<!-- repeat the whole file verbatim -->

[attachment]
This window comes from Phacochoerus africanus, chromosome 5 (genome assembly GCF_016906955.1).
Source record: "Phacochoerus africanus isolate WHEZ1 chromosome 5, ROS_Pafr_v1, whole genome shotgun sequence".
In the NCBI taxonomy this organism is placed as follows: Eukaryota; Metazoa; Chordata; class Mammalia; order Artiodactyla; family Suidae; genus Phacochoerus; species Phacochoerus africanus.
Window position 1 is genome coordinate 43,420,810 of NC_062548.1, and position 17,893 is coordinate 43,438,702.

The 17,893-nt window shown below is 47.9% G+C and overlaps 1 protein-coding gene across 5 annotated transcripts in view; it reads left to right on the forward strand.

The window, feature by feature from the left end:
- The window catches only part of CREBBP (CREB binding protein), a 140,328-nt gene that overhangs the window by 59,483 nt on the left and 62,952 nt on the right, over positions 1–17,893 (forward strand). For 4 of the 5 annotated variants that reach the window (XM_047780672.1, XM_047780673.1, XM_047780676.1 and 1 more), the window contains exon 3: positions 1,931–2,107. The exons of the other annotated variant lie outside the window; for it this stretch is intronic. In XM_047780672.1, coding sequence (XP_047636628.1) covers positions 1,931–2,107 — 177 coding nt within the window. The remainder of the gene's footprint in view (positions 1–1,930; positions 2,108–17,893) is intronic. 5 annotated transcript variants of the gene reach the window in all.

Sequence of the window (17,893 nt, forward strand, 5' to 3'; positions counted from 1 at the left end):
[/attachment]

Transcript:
This window comes from Phacochoerus africanus, chromosome 5 (genome assembly GCF_016906955.1).
Source record: "Phacochoerus africanus isolate WHEZ1 chromosome 5, ROS_Pafr_v1, whole genome shotgun sequence".
In the NCBI taxonomy this organism is placed as follows: Eukaryota; Metazoa; Chordata; class Mammalia; order Artiodactyla; family Suidae; genus Phacochoerus; species Phacochoerus africanus.
Window position 1 is genome coordinate 43,420,810 of NC_062548.1, and position 17,893 is coordinate 43,438,702.

The 17,893-nt window shown below is 47.9% G+C and overlaps 1 protein-coding gene across 5 annotated transcripts in view; it reads left to right on the forward strand.

The window, feature by feature from the left end:
- The window catches only part of CREBBP (CREB binding protein), a 140,328-nt gene that overhangs the window by 59,483 nt on the left and 62,952 nt on the right, over positions 1–17,893 (forward strand). For 4 of the 5 annotated variants that reach the window (XM_047780672.1, XM_047780673.1, XM_047780676.1 and 1 more), the window contains exon 3: positions 1,931–2,107. The exons of the other annotated variant lie outside the window; for it this stretch is intronic. In XM_047780672.1, coding sequence (XP_047636628.1) covers positions 1,931–2,107 — 177 coding nt within the window. The remainder of the gene's footprint in view (positions 1–1,930; positions 2,108–17,893) is intronic. 5 annotated transcript variants of the gene reach the window in all.

Sequence of the window (17,893 nt, forward strand, 5' to 3'; positions counted from 1 at the left end):